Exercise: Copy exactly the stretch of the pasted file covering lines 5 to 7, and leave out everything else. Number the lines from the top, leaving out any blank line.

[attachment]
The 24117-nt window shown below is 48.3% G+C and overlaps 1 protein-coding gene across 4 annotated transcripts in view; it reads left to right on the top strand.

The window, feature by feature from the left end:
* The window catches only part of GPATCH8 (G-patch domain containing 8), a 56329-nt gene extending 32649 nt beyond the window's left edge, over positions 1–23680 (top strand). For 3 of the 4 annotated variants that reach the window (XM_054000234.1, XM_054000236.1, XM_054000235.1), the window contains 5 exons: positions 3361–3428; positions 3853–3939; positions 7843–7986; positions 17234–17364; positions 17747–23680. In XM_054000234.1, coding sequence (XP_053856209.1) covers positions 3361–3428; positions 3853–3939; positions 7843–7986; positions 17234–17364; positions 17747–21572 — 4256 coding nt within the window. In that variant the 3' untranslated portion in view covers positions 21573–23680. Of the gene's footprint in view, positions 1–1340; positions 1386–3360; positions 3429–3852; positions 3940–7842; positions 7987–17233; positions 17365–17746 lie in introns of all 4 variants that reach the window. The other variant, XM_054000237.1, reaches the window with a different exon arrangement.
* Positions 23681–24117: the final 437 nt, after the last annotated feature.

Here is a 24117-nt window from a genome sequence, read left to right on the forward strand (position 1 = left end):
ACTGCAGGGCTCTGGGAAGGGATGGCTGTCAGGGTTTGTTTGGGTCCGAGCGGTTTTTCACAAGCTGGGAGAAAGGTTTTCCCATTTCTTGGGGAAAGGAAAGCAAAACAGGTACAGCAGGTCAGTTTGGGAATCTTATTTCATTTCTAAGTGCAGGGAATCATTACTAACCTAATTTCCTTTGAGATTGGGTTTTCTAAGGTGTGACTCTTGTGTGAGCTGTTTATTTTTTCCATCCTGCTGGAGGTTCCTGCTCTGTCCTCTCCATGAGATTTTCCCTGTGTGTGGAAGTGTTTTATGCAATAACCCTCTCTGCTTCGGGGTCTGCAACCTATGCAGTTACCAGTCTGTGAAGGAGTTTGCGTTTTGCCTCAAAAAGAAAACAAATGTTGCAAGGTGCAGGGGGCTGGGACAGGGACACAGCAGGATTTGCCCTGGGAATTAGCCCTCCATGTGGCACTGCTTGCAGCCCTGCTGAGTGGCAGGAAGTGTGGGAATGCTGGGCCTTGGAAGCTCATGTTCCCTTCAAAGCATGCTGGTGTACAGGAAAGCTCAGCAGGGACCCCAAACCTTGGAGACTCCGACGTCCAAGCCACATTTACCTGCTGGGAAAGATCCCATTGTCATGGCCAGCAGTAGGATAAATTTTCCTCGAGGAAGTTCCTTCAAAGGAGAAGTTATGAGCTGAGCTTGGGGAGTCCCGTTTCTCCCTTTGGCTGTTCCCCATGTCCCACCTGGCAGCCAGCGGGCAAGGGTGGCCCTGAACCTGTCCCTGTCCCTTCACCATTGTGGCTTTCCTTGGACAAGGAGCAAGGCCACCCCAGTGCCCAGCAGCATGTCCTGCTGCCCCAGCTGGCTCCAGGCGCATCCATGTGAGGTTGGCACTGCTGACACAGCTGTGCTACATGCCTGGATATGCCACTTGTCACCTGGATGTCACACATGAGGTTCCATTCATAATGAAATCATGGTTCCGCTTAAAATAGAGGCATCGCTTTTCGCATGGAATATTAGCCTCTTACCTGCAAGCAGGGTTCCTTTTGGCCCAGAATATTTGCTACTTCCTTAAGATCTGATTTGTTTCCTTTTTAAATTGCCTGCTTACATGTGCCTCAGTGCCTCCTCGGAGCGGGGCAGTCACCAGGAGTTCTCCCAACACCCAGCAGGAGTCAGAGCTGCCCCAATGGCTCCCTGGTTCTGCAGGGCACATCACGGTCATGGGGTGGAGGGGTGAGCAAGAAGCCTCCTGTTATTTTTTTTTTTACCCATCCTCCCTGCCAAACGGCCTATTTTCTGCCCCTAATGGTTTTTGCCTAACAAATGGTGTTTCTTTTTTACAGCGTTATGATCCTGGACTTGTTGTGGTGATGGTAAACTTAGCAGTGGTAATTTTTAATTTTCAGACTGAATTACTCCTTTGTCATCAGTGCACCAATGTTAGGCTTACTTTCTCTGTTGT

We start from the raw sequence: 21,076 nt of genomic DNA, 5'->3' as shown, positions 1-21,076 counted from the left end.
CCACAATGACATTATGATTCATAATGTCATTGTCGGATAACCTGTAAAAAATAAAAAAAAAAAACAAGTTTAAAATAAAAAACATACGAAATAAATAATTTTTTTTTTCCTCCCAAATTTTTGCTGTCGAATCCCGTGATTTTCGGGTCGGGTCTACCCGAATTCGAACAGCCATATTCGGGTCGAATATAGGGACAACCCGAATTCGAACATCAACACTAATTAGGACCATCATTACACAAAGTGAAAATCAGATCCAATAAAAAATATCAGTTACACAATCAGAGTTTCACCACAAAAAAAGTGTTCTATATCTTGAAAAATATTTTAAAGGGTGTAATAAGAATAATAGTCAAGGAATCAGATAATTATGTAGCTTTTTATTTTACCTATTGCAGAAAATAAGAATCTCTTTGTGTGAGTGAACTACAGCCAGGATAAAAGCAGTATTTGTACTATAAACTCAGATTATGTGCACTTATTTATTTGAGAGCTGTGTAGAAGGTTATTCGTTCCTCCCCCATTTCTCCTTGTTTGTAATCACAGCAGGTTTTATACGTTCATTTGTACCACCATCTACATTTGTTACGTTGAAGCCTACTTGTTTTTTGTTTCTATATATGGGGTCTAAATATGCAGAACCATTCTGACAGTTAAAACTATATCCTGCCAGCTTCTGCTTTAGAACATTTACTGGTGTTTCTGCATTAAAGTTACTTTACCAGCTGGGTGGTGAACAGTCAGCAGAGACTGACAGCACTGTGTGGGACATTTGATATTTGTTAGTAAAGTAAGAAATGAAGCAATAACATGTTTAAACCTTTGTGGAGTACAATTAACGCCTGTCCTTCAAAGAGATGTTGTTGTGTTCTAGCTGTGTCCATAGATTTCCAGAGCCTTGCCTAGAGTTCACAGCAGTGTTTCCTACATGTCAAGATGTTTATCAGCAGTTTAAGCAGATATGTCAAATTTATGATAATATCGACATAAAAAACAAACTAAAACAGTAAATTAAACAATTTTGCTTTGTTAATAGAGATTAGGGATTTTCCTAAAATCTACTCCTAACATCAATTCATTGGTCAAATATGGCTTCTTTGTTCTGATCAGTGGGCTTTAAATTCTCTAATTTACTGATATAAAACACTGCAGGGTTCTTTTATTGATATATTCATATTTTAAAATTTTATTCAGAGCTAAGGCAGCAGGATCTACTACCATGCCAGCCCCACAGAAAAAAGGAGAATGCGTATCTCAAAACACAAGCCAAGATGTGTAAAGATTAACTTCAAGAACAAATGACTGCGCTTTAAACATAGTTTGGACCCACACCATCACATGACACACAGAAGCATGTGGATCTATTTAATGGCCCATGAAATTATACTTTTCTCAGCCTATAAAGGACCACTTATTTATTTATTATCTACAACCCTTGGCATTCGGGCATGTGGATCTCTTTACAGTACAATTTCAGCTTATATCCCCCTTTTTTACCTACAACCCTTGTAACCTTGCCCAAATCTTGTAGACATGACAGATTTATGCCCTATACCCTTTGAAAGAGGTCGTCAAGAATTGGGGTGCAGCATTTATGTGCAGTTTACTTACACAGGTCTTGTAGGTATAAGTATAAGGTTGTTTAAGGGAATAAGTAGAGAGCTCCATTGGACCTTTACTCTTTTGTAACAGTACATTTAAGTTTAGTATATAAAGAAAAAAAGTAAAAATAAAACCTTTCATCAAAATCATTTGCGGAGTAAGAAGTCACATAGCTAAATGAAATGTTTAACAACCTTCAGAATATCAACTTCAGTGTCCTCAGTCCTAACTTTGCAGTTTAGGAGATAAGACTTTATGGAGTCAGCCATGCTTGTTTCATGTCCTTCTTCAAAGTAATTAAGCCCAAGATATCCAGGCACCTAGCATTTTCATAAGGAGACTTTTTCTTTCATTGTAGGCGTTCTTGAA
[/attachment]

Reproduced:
Here is a 24117-nt window from a genome sequence, read left to right on the forward strand (position 1 = left end):
ACTGCAGGGCTCTGGGAAGGGATGGCTGTCAGGGTTTGTTTGGGTCCGAGCGGTTTTTCACAAGCTGGGAGAAAGGTTTTCCCATTTCTTGGGGAAAGGAAAGCAAAACAGGTACAGCAGGTCAGTTTGGGAATCTTATTTCATTTCTAAGTGCAGGGAATCATTACTAACCTAATTTCCTTTGAGATTGGGTTTTCTAAGGTGTGACTCTTGTGTGAGCTGTTTATTTTTTCCATCCTGCTGGAGGTTCCTGCTCTGTCCTCTCCATGAGATTTTCCCTGTGTGTGGAAGTGTTTTATGCAATAACCCTCTCTGCTTCGGGGTCTGCAACCTATGCAGTTACCAGTCTGTGAAGGAGTTTGCGTTTTGCCTCAAAAAGAAAACAAATGTTGCAAGGTGCAGGGGGCTGGGACAGGGACACAGCAGGATTTGCCCTGGGAATTAGCCCTCCATGTGGCACTGCTTGCAGCCCTGCTGAGTGGCAGGAAGTGTGGGAATGCTGGGCCTTGGAAGCTCATGTTCCCTTCAAAGCATGCTGGTGTACAGGAAAGCTCAGCAGGGACCCCAAACCTTGGAGACTCCGACGTCCAAGCCACATTTACCTGCTGGGAAAGATCCCATTGTCATGGCCAGCAGTAGGATAAATTTTCCTCGAGGAAGTTCCTTCAAAGGAGAAGTTATGAGCTGAGCTTGGGGAGTCCCGTTTCTCCCTTTGGCTGTTCCCCATGTCCCACCTGGCAGCCAGCGGGCAAGGGTGGCCCTGAACCTGTCCCTGTCCCTTCACCATTGTGGCTTTCCTTGGACAAGGAGCAAGGCCACCCCAGTGCCCAGCAGCATGTCCTGCTGCCCCAGCTGGCTCCAGGCGCATCCATGTGAGGTTGGCACTGCTGACACAGCTGTGCTACATGCCTGGATATGCCACTTGTCACCTGGATGTCACACATGAGGTTCCATTCATAATGAAATCATGGTTCCGCTTAAAATAGAGGCATCGCTTTTCGCATGGAATATTAGCCTCTTACCTGCAAGCAGGGTTCCTTTTGGCCCAGAATATTTGCTACTTCCTTAAGATCTGATTTGTTTCCTTTTTAAATTGCCTGCTTACATGTGCCTCAGTGCCTCCTCGGAGCGGGGCAGTCACCAGGAGTTCTCCCAACACCCAGCAGGAGTCAGAGCTGCCCCAATGGCTCCCTGGTTCTGCAGGGCACATCACGGTCATGGGGTGGAGGGGTGAGCAAGAAGCCTCCTGTTATTTTTTTTTTTACCCATCCTCCCTGCCAAACGGCCTATTTTCTGCCCCTAATGGTTTTTGCCTAACAAATGGTGTTTCTTTTTTACAGCGTTATGATCCTGGACTTGTTGTGGTGATGGTAAACTTAGCAGTGGTAATTTTTAATTTTCAGACTGAATTACTCCTTTGTCATCAGTGCACCAATGTTAGGCTTACTTTCTCTGTTGT

We start from the raw sequence: 21,076 nt of genomic DNA, 5'->3' as shown, positions 1-21,076 counted from the left end.